Monroe County makes millions with rentals
Posted Feb 4, 2020 at 6:46 PM
With hosts raking in nearly $19 million in revenue over the course of 2019, the Poconos have become an absolute hot-spot for Airbnb rentals.According to the short-term rental company, Monroe County hosts welcomed 156,200 guests to their properties over the past year, netting them $18.9 million after taxes and fees and establishing the area as Airbnb’s third most-profitable county in the commonwealth.Only Philadelphia, which took $66.8 million, and Allegheny, which earned $20.2 million, surpassed Monroe in total 2019 host income.Liz DeBold Fusco, public policy and communications with Airbnb, said that the success of short-term rentals in the county lies in the fact that the area has plenty to offer year-round.
“You are right in the middle of the Pocono Mountains, so you are able to really benefit from various types of travel trends,” Fusco said. “Obviously, there’s ski season, which is a big tourist time, but also you have fall foliage. You can benefit from summer tourism, people who want to escape to somewhere might be a little bit cooler but still majestic, to spend a long weekend with family. Monroe really captures what drives tourists to Pennsylvania overall.”Chris Barrett, president and CEO of the Pocono Mountain Visitors Bureau, said that the monumental moneymaking opportunities for Monroe hosts can also be attributed to the massive numbers of tourists who frequent the region. While there are plenty of resorts and hotels to accommodate plenty of guests, increased traffic creates a sizable demand for places to stay.“To me, it wasn’t really surprising, because when you look at the number of folks that the state projects visit the Pocono Mountains at over 30 million a year, that’s a fairly large number,” Barrett said.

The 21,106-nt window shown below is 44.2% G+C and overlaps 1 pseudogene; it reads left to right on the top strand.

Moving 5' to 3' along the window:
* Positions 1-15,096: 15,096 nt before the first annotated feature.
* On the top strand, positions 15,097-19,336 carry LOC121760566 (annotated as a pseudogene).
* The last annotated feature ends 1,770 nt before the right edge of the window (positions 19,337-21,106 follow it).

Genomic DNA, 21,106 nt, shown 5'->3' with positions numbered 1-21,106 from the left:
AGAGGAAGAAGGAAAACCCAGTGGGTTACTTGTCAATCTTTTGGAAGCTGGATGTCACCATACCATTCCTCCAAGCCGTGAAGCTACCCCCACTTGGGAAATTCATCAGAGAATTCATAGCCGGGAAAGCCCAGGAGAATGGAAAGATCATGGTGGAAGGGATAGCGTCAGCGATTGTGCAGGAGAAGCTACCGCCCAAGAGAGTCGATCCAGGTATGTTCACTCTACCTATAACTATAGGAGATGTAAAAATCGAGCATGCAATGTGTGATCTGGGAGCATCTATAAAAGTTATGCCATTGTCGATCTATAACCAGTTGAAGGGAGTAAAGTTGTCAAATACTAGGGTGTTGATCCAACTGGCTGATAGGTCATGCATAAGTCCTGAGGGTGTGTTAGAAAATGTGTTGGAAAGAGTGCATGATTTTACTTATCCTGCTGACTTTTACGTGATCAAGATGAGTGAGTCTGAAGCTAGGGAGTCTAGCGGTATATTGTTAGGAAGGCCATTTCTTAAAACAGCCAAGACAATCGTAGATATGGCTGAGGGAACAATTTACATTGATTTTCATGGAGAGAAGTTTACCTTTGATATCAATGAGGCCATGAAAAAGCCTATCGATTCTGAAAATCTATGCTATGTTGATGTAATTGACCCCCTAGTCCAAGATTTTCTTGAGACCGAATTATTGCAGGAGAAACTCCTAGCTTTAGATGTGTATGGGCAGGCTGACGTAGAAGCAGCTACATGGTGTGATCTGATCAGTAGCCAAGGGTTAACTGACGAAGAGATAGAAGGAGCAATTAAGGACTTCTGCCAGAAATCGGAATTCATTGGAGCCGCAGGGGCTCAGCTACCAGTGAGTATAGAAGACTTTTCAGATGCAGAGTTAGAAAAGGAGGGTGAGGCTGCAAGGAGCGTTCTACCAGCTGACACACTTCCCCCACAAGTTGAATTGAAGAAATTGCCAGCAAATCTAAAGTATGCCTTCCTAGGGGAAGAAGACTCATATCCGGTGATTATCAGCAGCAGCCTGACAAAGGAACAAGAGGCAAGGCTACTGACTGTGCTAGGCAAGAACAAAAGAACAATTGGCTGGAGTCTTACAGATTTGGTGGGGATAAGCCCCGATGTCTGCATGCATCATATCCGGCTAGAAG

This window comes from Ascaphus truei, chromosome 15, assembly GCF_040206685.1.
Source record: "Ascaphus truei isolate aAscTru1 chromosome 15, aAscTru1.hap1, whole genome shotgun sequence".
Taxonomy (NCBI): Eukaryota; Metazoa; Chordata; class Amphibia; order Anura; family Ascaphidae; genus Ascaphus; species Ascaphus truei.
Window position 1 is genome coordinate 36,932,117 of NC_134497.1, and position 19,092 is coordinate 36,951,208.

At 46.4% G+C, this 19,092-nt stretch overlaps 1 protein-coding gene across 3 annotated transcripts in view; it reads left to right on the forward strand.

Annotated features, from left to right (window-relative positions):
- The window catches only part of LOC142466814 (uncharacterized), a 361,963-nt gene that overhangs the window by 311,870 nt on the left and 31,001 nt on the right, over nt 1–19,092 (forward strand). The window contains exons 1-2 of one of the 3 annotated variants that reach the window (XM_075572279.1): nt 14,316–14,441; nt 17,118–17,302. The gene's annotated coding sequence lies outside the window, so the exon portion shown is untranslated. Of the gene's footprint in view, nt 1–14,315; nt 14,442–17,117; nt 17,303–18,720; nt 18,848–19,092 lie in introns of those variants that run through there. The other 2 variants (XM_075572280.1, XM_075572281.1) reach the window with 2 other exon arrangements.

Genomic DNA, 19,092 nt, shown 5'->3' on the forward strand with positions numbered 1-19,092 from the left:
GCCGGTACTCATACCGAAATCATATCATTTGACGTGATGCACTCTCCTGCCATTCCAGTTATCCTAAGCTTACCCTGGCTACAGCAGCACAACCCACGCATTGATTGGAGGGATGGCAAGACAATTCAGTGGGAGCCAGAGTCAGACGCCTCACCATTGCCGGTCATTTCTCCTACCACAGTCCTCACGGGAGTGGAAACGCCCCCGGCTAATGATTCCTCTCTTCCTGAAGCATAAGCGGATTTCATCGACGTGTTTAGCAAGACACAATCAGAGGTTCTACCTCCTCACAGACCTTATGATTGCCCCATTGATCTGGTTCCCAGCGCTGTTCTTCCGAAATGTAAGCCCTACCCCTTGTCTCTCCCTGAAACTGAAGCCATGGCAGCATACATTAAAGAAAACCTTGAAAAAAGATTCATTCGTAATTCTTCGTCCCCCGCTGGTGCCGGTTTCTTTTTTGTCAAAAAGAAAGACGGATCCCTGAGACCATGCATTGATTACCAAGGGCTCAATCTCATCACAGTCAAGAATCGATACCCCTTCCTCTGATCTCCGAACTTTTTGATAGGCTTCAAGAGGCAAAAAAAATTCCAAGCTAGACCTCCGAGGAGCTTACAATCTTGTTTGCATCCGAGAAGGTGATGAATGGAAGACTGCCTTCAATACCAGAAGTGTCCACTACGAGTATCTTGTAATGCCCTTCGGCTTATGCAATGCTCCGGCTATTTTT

“Compared to other destinations, we don’t have as many brick- and-mortar properties, which is what we would characterize as being a Hampton, a Fairfield, a Marriott, a Kalahari, a Camelback. We don’t have as many of those properties for the amount of people who are visiting.”In late January, the Airbnb announced that over the course of the five biggest weekends in 2019, Pennsylvania hosts were able to earn $33.7 million while accommodating 176,200 guests. The weekend of Aug. 16-18, which coincided with IndyCar race weekend at Pocono Raceway, netted hosts in the commonwealth $7.6 million.Naturally, that influx results in plenty of bookings that previously could have left tourists out in the cold. But with the advent of short-term rentals, guests have a variety of options to choose from.